Great Moments Volume 6 Edition 7
Great Neshaminy Moments
Volume 6 | Edition 7
November 1954. Ten and oh! It doesn't get any better than perfect and the Tribe's fifty-four squad was just that as they cruised through the season without a nick on their record − a first for a Redskin group. And beside the unblemished season, the point output of 349, and average of 34.9 a game, topped District 1 that year and was 5th best in the state as well. It also set the standard for Lower Bucks schools to that season which was the 36th to see scholastic football with Bristol first fielding a team in 1918. Plus whether it was the ground attack lead by "Dashing" Don Cameron and Earl "Shorty" Moronese or the air attack fueled by Errol "The Arm" Faunce, the 'Skins offense could do it all. And not to be outdone, the defense gave up just 76 points in the ten game season to insure their role was well noticed too. No doubt about it, the Blue and Red team of 1954 shone brightly as they were immediately recognized as the new benchmark for Lower Bucks high school elevens.
Is Neshaminy best Lower Bucks
schoolboy grid squad ever produced?
Maybe − but Bristol of ’36 and Morrisville of ’38 were good too
By Jack Gill
Sports Editor – The Delaware Valley Advance
LANGHORNE − During the past 18 years there have been three really proficient schoolboy teams in Lower Bucks County.
The first was in 1936 when Bristol, coached by the last Bill Daugherty, scored 237 points to lead all Eastern Pennsylvania and Southern New Jersey high schools in TD production.
Two years later Coach John Hoffman molded a powerful juggernaut at Morrisville which won eight of ten games against strong opposition. Jimmy Yeager was the key man of the 1938 outfit.
Today for all to behold and judge is the skillful Neshaminy team which is raising havoc wherever it goes. This club appears on par with the 1936 Bristol team and the 1938 Morrisville combination.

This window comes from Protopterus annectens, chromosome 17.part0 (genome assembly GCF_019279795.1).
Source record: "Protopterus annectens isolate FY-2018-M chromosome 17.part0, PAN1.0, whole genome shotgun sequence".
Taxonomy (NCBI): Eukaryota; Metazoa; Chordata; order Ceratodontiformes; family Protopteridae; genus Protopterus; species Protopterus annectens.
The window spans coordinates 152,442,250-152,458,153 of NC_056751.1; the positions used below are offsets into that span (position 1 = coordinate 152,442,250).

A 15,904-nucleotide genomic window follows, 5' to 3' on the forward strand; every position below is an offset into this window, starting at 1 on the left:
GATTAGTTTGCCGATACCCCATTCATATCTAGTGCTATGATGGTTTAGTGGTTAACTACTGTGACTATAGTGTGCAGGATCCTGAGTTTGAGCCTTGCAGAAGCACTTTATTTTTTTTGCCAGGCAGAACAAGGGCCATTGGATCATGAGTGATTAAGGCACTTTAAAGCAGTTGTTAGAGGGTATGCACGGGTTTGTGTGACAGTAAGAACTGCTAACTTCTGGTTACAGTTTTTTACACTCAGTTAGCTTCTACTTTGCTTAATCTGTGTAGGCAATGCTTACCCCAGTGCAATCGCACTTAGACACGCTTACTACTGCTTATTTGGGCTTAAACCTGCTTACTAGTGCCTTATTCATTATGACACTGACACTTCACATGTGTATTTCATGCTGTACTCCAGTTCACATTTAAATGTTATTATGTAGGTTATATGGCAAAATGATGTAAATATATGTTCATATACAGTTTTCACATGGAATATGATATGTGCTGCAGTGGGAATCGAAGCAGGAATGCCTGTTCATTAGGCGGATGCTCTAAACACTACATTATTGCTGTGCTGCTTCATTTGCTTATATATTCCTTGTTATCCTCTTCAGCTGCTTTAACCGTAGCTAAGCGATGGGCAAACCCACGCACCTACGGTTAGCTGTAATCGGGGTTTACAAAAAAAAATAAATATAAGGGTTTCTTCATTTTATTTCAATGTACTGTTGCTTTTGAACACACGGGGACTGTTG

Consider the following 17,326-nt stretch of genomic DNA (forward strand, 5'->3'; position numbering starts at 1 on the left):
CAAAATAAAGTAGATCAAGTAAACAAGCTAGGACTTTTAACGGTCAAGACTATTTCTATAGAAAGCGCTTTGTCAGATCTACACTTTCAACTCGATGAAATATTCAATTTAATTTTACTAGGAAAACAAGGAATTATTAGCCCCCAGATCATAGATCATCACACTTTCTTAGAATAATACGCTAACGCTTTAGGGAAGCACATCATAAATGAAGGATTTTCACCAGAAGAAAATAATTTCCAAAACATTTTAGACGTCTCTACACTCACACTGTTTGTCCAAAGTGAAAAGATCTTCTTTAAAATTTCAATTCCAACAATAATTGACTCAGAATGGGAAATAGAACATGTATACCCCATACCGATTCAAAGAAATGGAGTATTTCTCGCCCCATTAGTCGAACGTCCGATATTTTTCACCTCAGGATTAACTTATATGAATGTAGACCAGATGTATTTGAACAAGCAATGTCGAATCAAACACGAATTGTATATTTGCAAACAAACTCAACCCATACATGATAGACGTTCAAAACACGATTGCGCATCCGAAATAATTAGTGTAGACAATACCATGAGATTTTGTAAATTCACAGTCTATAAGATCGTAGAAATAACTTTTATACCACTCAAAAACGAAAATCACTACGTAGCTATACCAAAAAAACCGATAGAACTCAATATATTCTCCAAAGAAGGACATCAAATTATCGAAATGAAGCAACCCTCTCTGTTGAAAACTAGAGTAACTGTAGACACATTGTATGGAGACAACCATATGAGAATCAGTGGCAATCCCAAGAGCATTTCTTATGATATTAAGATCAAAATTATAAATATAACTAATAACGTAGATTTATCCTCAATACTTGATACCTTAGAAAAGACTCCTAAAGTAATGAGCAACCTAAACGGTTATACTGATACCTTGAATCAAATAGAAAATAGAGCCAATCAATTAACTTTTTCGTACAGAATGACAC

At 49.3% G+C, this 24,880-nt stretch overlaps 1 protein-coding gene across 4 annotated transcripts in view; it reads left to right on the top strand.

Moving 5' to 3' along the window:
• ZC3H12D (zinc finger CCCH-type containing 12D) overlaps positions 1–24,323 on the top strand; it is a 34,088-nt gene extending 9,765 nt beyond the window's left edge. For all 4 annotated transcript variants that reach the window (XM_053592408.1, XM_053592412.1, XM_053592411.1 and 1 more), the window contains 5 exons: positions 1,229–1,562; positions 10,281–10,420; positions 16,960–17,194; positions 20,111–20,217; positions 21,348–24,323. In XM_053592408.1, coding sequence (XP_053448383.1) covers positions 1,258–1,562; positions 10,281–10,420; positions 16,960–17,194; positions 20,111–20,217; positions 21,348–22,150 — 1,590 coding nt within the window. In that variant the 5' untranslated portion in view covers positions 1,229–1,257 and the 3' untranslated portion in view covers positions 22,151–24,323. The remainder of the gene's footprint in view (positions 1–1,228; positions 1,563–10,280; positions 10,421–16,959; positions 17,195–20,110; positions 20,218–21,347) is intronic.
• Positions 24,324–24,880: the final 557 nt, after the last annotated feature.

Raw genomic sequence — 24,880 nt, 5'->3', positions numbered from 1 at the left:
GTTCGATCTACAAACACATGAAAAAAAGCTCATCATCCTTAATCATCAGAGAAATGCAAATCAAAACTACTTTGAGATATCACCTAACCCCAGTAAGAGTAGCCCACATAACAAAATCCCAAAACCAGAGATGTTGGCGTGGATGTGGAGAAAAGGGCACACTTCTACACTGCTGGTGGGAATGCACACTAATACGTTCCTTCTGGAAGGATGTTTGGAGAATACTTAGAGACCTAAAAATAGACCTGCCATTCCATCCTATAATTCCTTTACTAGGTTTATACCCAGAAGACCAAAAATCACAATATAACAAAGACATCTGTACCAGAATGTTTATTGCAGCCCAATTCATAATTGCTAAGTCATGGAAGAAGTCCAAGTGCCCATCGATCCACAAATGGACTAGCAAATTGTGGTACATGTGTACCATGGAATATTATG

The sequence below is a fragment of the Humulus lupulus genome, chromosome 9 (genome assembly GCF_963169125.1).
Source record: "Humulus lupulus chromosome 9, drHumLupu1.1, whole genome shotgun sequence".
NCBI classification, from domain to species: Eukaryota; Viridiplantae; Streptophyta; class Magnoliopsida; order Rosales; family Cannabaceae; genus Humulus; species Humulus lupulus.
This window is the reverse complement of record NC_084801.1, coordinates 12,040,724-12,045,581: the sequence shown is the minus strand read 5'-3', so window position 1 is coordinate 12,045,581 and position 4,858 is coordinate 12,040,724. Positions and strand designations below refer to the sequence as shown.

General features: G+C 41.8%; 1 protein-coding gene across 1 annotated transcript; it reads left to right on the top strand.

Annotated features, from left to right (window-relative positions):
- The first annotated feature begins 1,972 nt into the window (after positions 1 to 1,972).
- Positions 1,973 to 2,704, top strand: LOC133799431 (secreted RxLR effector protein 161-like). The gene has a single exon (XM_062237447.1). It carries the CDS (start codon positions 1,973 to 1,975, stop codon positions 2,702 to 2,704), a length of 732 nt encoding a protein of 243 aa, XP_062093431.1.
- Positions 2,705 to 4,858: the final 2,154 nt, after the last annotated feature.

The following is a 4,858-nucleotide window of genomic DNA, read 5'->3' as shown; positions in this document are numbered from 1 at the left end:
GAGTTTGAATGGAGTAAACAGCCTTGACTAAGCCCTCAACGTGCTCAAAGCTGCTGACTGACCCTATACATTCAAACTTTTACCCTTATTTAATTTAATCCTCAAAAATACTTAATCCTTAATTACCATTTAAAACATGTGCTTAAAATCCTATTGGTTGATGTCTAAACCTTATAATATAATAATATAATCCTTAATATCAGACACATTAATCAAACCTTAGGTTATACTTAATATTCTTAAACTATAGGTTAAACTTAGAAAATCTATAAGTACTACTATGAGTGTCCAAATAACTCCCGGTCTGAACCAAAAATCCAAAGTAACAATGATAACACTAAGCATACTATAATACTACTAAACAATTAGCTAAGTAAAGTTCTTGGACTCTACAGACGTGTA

There are some who will argue that the 1946 Langhorne team should be included as well as the 1948 Bensalem aggregation. But 1946 was mostly Wayne Schneider at Langhorne and 1948 certainly was all Eddie Oliver at Bensalem.
There is a difference between stars and teams. Schneider and Oliver carried their respective teammates to championship heights through sheer individual achievements. Then too, the overall playing strength of all teams in 1936 and 1938 may have been superior to the years of 1946 and 1948. Not unlike these days, there were some awfully good football players back then.
Morrisville Powerful Eleven
A game between the 1938 Morrisville club and today’s Neshaminy eleven would be something to see.
Back in those days the Bulldogs had Jimmy Yeager as their spearhead and no district football player with the possible exception of Bob Felver ever has appeared on the local scene to challenge Jim in football prowess.
Yaeger could do everything. He was big, fast and a triple threat. Jim could make headway on power plunges, pick up yardage on blistering end sweeps, pass, punt and play excellent defensive football.
Working with him in the Morrisville backfield were Art Baehr, Andy Gavin and Bill Talone. With Baehr and Gavin running wild alongside of Yaeger was speedy Albie Johnson at end. Johnson was District 1 PIAA half-mile champ with a one minute, 59 second effort to his credit. Baehr and Gavin were teammates on the District 1 mile relay title-winning quartet. Standout linemen were Bill Wilson, Frank Mattis and Joe Haley.